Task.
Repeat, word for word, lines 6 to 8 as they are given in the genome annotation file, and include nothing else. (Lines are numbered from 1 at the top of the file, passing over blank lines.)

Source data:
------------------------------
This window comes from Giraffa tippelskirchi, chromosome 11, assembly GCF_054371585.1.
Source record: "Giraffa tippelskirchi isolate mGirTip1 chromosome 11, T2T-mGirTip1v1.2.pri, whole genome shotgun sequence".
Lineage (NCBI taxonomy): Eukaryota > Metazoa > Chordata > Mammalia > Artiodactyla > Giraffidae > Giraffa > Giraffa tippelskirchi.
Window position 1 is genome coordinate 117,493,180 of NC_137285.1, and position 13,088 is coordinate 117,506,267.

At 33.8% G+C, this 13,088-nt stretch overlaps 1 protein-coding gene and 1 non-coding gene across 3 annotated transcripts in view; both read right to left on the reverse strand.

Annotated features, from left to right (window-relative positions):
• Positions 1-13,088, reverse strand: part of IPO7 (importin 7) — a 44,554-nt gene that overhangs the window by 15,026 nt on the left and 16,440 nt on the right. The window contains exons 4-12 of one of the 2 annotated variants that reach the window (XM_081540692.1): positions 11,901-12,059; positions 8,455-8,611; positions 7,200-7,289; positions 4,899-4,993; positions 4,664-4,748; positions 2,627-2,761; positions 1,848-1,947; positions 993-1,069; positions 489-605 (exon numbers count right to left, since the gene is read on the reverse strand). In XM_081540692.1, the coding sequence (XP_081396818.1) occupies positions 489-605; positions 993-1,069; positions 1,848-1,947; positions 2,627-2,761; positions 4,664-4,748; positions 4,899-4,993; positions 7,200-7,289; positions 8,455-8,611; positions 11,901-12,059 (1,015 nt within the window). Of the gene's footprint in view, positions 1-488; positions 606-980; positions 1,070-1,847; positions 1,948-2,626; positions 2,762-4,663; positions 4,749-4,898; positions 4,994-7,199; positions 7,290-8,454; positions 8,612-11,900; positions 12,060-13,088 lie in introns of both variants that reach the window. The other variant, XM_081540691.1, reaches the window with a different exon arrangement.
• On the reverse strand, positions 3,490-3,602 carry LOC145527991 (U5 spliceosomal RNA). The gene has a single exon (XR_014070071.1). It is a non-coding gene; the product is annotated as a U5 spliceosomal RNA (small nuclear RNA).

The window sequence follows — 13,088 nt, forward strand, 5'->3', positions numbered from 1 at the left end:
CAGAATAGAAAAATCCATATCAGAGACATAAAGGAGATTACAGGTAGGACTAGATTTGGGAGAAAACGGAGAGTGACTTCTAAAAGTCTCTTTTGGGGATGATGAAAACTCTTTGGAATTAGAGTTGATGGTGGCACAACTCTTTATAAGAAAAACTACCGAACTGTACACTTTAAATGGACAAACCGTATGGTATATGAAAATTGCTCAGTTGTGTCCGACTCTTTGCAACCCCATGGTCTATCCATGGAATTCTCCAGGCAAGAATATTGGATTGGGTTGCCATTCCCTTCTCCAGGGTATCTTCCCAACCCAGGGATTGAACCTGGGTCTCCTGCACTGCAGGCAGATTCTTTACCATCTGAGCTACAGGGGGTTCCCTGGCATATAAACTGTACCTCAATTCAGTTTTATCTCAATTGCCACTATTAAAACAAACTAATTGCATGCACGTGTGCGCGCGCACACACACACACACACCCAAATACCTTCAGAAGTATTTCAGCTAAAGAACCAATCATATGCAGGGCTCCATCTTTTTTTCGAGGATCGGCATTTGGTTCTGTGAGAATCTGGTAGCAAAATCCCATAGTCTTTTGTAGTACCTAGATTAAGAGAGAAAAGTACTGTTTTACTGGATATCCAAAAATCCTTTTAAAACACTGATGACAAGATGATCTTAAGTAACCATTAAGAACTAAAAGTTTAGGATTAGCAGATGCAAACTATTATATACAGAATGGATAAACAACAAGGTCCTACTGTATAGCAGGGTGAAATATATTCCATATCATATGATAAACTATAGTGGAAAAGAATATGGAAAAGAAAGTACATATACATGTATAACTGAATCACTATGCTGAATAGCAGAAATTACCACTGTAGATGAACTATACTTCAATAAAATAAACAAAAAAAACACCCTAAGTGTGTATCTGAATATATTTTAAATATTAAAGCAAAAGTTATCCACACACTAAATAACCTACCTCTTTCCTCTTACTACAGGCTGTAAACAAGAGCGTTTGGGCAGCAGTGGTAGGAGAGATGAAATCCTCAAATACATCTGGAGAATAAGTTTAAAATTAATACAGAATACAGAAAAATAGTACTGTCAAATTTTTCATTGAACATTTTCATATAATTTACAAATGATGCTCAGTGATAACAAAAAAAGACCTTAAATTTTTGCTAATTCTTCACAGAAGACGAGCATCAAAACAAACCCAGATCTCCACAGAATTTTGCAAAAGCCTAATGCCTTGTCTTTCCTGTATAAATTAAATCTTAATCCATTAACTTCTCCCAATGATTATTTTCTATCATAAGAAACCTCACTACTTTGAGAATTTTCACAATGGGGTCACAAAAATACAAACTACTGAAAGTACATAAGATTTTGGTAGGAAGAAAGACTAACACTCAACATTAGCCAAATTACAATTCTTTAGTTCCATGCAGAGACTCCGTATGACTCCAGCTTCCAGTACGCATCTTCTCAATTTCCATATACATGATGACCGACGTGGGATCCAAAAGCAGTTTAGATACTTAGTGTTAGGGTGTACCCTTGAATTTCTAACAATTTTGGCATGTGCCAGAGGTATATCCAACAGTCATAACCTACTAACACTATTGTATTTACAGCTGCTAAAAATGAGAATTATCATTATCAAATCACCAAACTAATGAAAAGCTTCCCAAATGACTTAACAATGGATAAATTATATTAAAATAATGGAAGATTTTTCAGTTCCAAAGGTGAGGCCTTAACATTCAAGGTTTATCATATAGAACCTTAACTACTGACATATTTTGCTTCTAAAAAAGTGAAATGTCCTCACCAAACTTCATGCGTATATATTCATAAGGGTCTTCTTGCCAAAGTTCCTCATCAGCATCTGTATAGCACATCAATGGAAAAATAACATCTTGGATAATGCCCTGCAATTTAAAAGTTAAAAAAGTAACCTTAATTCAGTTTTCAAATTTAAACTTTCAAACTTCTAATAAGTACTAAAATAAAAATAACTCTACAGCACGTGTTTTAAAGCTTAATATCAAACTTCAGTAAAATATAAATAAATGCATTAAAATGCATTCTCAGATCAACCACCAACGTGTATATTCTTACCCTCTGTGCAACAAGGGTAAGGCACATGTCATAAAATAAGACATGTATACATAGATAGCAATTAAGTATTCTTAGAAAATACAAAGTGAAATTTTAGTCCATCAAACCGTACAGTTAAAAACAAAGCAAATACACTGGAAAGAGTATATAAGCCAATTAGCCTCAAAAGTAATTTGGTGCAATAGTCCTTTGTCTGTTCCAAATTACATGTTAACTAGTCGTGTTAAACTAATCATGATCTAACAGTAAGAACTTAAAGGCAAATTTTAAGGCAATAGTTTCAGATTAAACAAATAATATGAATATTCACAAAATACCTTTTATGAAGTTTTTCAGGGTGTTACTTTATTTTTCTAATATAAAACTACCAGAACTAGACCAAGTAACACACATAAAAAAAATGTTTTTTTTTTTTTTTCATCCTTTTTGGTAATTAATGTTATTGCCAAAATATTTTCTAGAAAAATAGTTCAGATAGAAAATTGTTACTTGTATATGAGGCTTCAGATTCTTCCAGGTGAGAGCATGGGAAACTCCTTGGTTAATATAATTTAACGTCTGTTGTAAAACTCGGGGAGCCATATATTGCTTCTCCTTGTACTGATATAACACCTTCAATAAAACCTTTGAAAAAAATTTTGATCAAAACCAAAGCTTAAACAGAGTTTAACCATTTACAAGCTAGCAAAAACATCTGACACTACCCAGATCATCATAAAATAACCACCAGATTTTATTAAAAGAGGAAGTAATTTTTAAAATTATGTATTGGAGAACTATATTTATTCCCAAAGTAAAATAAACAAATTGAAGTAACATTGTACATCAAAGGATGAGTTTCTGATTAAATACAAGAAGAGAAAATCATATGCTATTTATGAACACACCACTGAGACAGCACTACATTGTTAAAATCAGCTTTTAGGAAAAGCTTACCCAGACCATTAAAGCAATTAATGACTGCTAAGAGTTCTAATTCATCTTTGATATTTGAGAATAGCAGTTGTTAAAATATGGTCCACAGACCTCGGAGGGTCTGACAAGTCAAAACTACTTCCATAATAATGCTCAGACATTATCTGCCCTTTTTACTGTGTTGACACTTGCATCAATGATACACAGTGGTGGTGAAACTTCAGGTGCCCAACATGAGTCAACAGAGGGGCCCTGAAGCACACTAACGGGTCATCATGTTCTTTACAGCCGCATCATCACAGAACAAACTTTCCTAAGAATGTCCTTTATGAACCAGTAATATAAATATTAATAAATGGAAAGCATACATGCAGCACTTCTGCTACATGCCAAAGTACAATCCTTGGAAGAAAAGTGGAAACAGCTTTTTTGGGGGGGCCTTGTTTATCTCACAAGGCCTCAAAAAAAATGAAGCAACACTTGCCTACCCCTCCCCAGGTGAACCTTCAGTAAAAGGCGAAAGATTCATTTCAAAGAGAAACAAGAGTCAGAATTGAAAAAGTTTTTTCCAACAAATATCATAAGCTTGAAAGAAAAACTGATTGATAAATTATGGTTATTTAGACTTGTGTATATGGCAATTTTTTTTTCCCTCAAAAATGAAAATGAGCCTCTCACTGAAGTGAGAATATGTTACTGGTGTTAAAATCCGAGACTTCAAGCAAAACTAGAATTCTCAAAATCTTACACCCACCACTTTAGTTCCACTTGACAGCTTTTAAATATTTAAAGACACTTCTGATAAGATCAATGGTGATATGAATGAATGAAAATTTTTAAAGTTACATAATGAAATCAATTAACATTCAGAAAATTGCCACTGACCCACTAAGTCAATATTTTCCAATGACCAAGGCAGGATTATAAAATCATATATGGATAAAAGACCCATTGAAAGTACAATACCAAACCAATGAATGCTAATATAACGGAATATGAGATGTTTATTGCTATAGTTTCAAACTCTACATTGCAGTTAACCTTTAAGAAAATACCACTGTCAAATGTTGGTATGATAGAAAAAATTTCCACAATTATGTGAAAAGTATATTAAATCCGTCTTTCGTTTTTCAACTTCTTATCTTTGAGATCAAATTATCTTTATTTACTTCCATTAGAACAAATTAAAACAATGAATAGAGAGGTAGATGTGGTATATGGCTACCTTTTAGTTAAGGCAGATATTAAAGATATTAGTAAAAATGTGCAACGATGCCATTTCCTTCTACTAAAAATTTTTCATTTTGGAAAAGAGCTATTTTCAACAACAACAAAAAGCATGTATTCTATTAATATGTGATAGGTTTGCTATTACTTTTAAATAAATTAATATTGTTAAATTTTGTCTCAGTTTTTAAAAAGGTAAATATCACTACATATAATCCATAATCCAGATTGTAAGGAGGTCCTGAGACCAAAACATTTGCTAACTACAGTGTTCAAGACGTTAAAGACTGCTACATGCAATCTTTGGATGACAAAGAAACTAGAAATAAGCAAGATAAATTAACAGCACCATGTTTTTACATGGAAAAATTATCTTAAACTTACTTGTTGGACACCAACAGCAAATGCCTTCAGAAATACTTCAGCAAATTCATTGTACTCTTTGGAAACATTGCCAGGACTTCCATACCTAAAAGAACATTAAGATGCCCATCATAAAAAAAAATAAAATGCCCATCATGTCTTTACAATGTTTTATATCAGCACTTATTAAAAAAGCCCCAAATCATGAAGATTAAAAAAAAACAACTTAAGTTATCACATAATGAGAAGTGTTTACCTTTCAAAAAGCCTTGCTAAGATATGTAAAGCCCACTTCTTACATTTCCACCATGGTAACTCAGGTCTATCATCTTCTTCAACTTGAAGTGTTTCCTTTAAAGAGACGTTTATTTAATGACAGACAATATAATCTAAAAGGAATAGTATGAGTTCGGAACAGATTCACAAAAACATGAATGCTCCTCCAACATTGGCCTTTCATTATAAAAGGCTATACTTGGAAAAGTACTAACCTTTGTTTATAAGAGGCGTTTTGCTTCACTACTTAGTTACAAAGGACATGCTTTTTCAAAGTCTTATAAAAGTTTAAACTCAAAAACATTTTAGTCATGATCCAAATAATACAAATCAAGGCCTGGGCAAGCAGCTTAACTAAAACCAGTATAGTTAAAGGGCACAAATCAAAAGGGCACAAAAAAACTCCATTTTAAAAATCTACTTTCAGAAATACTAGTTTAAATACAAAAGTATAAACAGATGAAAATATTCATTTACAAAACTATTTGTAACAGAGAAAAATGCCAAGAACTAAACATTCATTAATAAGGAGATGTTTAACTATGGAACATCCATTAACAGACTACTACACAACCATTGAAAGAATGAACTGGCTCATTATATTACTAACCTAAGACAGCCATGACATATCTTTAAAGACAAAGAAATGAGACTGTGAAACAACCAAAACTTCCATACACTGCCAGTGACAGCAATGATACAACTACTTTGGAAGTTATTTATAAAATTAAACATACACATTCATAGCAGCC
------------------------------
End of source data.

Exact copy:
Annotated features, from left to right (window-relative positions):
• Positions 1-13,088, reverse strand: part of IPO7 (importin 7) — a 44,554-nt gene that overhangs the window by 15,026 nt on the left and 16,440 nt on the right. The window contains exons 4-12 of one of the 2 annotated variants that reach the window (XM_081540692.1): positions 11,901-12,059; positions 8,455-8,611; positions 7,200-7,289; positions 4,899-4,993; positions 4,664-4,748; positions 2,627-2,761; positions 1,848-1,947; positions 993-1,069; positions 489-605 (exon numbers count right to left, since the gene is read on the reverse strand). In XM_081540692.1, the coding sequence (XP_081396818.1) occupies positions 489-605; positions 993-1,069; positions 1,848-1,947; positions 2,627-2,761; positions 4,664-4,748; positions 4,899-4,993; positions 7,200-7,289; positions 8,455-8,611; positions 11,901-12,059 (1,015 nt within the window). Of the gene's footprint in view, positions 1-488; positions 606-980; positions 1,070-1,847; positions 1,948-2,626; positions 2,762-4,663; positions 4,749-4,898; positions 4,994-7,199; positions 7,290-8,454; positions 8,612-11,900; positions 12,060-13,088 lie in introns of both variants that reach the window. The other variant, XM_081540691.1, reaches the window with a different exon arrangement.
• On the reverse strand, positions 3,490-3,602 carry LOC145527991 (U5 spliceosomal RNA). The gene has a single exon (XR_014070071.1). It is a non-coding gene; the product is annotated as a U5 spliceosomal RNA (small nuclear RNA).